If you fancy representing #WomenInTech then take a look at what we’ve put together in the IT Girl Shop !
Deciding to go into IT was quite a journey for me – I found that whilst I was growing up, there were so many paths I could take but never figured out what was appealing to me.
When I was young, I had a huge interest in computers and at one point thought I had all the ingredients to become a master hacker, I was just so interested in the logic behind systems – which was something that no one really educated me about back then.
It wasn’t until I reached my GCSEs where I accidentally picked IT as one of my subjects that my interest was re-ignited. I always had it in my head that IT was ‘just for boys’ but that was quickly shaken off by my female IT teacher who encouraged me to take it a step further.
It was my favourite subject and I loved the fact that IT wasn’t just about being technical. It has so many different elements like design and analysis alongside abit of coding. After alot of research I decided to go into university to study IT, and soon realised how under represented females are in the field!
I made it my goal to make it into an IT related job, to bring a sense of diversity and try to be a role model for those who think IT is ‘just for boys’.
By Sidra Khan
There were three ‘P’ reasons why I wanted to go into IT.
1) Pragmatical -Technology is always developed for resolving some problem or searching the opportunities. As a STEM female, it’s quite fun to tackle the challenges with practical approach, isn’t it?
2) Potential – IT is always growing and it’s never ending journey to find something new or learn something old deeper. It meets my purpose to do something new for people.
3) People – There always exists people behind IT. I love people and love to help people. I believe IT is a partner of people to make our life easier.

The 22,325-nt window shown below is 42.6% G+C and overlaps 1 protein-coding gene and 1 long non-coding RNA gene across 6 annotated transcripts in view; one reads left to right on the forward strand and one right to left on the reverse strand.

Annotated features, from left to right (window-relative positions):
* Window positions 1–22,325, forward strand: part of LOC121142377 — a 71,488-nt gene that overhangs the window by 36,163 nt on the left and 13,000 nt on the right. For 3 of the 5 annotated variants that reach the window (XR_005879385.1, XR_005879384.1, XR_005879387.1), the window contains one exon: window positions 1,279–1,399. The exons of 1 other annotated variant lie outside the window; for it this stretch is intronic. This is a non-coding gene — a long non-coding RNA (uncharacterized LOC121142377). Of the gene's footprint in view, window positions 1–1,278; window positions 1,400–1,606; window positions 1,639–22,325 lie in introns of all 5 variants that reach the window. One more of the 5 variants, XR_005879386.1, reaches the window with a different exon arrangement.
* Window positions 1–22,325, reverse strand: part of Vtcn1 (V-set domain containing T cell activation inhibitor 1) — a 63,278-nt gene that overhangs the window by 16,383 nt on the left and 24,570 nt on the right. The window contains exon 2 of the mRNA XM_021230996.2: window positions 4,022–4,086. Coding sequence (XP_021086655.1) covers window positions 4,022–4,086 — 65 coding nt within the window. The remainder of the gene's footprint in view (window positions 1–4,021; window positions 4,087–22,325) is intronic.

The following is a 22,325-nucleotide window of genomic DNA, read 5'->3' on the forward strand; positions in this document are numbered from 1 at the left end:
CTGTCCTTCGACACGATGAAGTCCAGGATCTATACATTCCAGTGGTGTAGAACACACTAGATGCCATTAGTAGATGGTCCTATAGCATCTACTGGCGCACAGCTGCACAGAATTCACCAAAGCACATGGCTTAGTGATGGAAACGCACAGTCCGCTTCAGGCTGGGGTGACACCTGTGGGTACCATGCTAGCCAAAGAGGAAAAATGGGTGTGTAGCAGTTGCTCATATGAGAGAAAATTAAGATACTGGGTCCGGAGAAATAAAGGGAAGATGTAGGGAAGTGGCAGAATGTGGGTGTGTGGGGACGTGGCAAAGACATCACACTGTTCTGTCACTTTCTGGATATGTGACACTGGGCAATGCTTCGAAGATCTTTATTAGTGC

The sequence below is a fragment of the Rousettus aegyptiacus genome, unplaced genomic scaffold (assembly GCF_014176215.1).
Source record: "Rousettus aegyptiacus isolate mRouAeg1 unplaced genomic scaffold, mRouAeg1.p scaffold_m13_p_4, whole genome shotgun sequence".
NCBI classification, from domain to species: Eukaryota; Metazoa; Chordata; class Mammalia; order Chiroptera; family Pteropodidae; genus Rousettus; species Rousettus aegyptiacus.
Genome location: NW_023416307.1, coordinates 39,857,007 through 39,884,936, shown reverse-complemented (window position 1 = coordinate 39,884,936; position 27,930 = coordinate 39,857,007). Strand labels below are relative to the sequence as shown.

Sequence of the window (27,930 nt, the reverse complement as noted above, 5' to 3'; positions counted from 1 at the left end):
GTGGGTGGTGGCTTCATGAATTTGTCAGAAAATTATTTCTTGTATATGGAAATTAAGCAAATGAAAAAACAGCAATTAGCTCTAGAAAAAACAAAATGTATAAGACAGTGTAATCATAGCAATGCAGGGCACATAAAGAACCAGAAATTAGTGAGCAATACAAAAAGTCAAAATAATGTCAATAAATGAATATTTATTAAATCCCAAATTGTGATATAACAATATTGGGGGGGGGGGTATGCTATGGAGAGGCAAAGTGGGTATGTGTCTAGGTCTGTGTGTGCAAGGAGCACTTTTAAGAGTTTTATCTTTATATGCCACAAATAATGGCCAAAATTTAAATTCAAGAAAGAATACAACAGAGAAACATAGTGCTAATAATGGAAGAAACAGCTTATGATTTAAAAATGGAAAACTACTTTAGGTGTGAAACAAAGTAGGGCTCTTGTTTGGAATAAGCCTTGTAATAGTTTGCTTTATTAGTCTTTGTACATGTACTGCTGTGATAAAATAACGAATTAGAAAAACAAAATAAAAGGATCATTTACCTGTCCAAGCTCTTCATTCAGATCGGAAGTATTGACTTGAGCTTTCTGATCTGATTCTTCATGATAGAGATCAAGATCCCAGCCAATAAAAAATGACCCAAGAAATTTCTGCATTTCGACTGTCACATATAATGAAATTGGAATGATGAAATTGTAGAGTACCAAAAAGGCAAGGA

Those are why I really like to be a part of IT.
By Yoko Nishida, GSK
LinkedIn: Yoko Nishida
I chose to study IT beacause it is now an integral part of our lives.
I am fascinated by rapid IT innovations and benefits they bring to us therefore, I enjoy learning and being a part of this field.
By Salina Gurung
The reason why I went into IT is because I had a genuine passion for Technology from a young age. Although, I did consider different career paths my love and curiosity concerning the rapid development of technology continued to grow. Therefore, I chose to study computer science at university.
My course continued to deepen my interest because it became evident that technology has no limits as you can create whatever you desire. The only thing that could limit you is your lack of skills which can easily be improved with a bit of practice.
I went into IT because it doesn’t put you in a box. It encourages you to think outside the box to get the best results.
By Titilayo Belo
In a digital age, it seemed imperative to understand how IT has influenced our everyday life drastically, hence, studying IT at university was taking a step towards exploring ever changing field of technology.
By Solomi Gurung
I am one of the many people who just fell into IT to be honest. In fact, I am currently running a Women in Tech Survey and initial results are showing nearly half of the women interviews (who work in IT), just fell into their IT jobs!